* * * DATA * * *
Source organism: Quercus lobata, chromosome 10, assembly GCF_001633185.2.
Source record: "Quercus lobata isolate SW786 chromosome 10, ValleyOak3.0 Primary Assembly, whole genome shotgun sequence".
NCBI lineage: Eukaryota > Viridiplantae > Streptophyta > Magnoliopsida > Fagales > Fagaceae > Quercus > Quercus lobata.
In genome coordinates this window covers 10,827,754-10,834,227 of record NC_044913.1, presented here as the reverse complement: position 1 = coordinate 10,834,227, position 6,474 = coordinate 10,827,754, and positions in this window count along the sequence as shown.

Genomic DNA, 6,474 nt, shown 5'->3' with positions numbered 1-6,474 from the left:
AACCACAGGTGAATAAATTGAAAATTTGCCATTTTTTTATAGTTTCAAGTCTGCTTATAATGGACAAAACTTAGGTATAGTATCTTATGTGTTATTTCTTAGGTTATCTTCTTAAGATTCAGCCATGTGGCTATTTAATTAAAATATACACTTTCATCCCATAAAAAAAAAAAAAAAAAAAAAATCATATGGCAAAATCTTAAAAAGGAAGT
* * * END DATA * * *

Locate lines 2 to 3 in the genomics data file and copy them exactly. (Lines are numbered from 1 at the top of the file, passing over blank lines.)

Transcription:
Source record: "Quercus lobata isolate SW786 chromosome 10, ValleyOak3.0 Primary Assembly, whole genome shotgun sequence".
NCBI lineage: Eukaryota > Viridiplantae > Streptophyta > Magnoliopsida > Fagales > Fagaceae > Quercus > Quercus lobata.